The new building of the Warsaw University Library has won numerous prestigious awards and prizes in architectural competitions and polls among residents of the capital. The concept, which combines the functionality of a modern library, respect for the shaping of the Vistula embankment, and fascination with the intermingling of culture and nature, found expression in a building of surprising diversity. The facade on the Dobra Street side was monumental in nature thanks to the installation of eight panels (4 x7 m) topped by a frieze with the inscription Biblioteka Uniwersytecka. The panels, symbolizing pages of books, present fragments of texts: the old Polish Exposition of the virtues by Jan Kochanowski, the old Russian Novels of the Past from the beginning of the 12th century, the Greek Phaedrus of Plato, the Arabic Book of Animals by Al-Jahiz, the Hebrew Book of Ezekiel, the Sanskrit Rig Veda and two notations: mathematical-physical and musical (from the Etude b-moll by Karol Szymanowski). The whole is made of patinated copper, and its green colour harmonizes with the external elements of the building – “climbing” up to the roof garden and facades, which were covered with copper networks, giving support to the creepers and panes of glass which reflect the vegetation.
In 2004, at the entrance to the building a portion of the steel structure transferred from the former warehouse building was set. This, Poland’s only example of 19th-century library grid construction, became a symbolic link between the past and the present.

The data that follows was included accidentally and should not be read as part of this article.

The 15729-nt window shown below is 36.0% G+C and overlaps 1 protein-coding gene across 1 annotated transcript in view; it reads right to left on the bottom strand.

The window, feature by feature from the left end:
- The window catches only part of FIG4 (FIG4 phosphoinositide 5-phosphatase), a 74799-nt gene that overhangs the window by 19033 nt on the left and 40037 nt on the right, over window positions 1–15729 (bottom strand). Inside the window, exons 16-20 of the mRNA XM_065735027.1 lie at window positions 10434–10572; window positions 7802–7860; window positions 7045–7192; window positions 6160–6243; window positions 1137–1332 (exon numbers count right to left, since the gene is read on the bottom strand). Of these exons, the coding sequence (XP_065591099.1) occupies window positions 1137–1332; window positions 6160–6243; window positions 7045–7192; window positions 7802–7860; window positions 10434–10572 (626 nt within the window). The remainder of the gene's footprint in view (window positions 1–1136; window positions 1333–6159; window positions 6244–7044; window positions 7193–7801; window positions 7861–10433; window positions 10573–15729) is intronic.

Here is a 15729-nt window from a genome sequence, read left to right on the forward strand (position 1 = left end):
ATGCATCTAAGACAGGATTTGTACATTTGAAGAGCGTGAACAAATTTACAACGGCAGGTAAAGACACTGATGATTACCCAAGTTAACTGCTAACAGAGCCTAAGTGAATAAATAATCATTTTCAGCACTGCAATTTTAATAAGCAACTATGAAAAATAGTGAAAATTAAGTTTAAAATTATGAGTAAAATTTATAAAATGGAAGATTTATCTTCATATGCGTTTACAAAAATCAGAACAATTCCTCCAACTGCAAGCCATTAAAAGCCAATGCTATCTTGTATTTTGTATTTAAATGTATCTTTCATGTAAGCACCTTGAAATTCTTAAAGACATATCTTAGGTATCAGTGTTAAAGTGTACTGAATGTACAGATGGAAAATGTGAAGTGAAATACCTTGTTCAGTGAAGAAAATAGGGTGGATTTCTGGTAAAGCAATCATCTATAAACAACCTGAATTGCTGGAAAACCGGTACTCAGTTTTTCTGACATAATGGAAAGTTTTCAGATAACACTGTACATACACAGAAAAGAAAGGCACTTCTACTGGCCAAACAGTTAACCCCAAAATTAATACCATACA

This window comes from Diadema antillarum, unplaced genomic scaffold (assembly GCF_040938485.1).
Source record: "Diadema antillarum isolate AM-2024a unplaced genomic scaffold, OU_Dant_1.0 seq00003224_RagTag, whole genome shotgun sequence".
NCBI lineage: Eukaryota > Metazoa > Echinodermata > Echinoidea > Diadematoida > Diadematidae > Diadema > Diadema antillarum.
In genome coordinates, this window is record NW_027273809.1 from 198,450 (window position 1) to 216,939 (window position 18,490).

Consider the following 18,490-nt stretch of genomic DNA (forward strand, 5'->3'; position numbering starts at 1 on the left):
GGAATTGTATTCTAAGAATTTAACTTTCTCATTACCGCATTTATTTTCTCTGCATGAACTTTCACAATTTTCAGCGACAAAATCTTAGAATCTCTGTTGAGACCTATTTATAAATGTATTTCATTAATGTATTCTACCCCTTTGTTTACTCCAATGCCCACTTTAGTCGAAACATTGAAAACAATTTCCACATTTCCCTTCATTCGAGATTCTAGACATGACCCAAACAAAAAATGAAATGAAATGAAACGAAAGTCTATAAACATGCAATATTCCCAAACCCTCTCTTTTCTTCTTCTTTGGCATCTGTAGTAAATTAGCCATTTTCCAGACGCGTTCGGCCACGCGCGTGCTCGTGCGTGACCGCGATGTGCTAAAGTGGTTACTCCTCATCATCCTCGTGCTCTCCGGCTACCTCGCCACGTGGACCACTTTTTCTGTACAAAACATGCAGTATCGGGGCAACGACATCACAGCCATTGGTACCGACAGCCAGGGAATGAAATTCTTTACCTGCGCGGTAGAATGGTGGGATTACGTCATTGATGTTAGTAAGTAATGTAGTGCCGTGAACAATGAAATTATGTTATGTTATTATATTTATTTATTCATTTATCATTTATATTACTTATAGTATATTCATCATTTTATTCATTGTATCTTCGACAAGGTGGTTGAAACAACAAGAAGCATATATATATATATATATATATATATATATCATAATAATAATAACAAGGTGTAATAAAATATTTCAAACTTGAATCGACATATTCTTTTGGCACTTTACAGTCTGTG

The entrance to the Library from the hidden passage, called the “Passage”, is crowned by the BUW symbol: an open book of patinated bronze with the inscription Hinc Omnia (hence all). At the top of the stairs leading to the catalogue hall on level 1 rise four columns of concrete with sculptures by Adam Myjak, representing eminent Polish philosophers of the Lvov-Warsaw School: Kazimierz Twardowski, Jan Łukasiewicz, Alfred Tarski, and Stanislaw Leśniewski; the inscriptions adorning the columns contain extracts of texts from their works.
A special place is the Chashitsu Kaian – a traditional Japanese tea pavilion, donated in 2004 by the Kyoei Steel company to the Department of Japanese and Korean Studies of the Faculty of Oriental Studies, University of Warsaw, and placed on the Library’s 2nd level. Designed by Teruhito Iijima, the pavilion and its surroundings were built from natural materials (wood, bamboo, paper, clay, stone), becoming an example, rare outside of Japan, of the traditional architecture of that country. University classes are held there devoted to Japanese culture, the tea ceremony, presentations, and open chanoyu workshops.